The Nuclear Club – Michael Kidron – London – 1981
In the advent of the nuclear age, Kidron’s map of doom intends to terrorize its audience. A perhaps exaggerated take on the 1981 world nuclear arsenal, this map makes no attempt to sugar coat the fact that nuclear war would destroy our world. Offering us no solution to the mess, Kidron seems satisfied to simply point fingers at the superpowers. For emphasis, the blast radii of early and later bombs are displayed beneath the map. The bombs so devastating as to end a world war become dwarfed by the modern ICBM. A visible tension among continents borne by vivid red tones and weaponry spilling across oceans presents both a mutually assured destruction, and the gridlock associated with an intractable conflict. Kidron was not only a publisher, but an economist as well, who argued that state spending on arms was a burden on capitalist expansion, and wanted to illustrate that point to readers. He incorporates subtle economic aspects into the map, such as the expansive stockpile of weaponry coupled with a hefty price tag, intended to alert readers of just how costly this endeavor may be. With the projected future of nuclear programs across the globe, one might only wonder how the world could ever turn back. Nuclear technology cannot be undiscovered, but will their horrific power be enough to quash any prospect of future use?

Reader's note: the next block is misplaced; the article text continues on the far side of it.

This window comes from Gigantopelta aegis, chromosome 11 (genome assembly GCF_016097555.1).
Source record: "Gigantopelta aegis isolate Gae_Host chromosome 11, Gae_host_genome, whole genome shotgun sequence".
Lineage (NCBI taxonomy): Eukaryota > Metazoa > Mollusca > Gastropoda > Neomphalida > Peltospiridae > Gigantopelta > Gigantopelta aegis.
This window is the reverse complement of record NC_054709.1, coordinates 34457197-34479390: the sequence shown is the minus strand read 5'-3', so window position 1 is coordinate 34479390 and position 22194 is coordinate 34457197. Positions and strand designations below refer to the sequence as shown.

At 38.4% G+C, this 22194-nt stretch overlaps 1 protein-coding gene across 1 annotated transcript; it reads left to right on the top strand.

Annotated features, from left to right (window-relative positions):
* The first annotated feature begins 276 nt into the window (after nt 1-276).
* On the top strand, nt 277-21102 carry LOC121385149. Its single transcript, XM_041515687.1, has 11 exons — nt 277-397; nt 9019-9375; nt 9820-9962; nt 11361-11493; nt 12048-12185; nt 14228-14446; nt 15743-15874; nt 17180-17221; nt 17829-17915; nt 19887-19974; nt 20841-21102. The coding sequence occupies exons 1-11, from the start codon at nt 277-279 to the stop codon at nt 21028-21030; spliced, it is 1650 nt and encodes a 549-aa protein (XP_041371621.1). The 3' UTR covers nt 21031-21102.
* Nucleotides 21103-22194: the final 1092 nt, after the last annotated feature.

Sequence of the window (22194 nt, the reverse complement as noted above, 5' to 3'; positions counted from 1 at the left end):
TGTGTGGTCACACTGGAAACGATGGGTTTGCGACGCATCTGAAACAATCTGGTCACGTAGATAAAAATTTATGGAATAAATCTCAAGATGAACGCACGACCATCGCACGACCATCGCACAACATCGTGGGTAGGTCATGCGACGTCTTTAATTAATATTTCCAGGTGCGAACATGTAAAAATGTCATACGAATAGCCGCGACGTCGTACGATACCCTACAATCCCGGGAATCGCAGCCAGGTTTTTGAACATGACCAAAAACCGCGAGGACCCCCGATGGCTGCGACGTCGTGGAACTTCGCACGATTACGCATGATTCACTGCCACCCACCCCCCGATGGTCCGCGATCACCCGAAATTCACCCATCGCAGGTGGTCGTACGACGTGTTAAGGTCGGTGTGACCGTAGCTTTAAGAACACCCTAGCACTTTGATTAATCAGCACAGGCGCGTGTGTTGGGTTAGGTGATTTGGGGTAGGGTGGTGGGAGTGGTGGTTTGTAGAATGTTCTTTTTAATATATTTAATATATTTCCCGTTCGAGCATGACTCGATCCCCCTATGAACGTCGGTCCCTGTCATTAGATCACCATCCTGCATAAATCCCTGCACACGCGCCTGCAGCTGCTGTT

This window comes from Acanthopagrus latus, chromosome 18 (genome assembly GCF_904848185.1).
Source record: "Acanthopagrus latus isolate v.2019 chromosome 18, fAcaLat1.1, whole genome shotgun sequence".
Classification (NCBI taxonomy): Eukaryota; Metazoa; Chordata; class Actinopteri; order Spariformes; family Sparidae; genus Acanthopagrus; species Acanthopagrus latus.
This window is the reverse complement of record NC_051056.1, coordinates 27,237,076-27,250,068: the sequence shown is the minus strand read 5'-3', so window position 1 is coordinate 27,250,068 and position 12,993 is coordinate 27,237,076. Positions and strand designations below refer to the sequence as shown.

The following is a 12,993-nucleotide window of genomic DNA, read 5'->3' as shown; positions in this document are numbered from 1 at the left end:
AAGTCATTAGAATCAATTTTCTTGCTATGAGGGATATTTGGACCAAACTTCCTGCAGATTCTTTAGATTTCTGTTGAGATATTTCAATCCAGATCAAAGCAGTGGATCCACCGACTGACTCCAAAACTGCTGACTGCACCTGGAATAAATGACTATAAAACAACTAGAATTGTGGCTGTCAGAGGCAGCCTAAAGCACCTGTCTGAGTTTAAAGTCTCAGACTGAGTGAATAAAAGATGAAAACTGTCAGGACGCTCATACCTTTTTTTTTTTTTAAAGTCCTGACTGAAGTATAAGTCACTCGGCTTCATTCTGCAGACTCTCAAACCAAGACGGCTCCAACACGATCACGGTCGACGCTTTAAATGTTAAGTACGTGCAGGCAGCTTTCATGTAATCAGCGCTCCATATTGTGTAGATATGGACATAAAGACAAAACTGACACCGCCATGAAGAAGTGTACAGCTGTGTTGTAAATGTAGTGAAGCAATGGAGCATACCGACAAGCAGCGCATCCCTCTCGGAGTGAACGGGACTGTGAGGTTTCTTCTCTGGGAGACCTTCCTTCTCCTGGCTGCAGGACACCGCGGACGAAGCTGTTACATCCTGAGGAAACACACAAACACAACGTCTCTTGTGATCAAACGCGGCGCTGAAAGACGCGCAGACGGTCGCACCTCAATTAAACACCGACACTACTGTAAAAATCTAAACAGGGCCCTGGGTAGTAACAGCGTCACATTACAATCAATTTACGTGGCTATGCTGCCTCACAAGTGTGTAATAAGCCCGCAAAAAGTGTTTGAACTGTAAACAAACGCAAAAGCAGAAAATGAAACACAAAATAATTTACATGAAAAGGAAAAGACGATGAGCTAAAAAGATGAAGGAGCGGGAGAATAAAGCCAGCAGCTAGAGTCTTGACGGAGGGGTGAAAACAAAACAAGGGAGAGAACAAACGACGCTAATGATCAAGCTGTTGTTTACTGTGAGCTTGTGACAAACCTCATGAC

Cameron R. & Griffin T.
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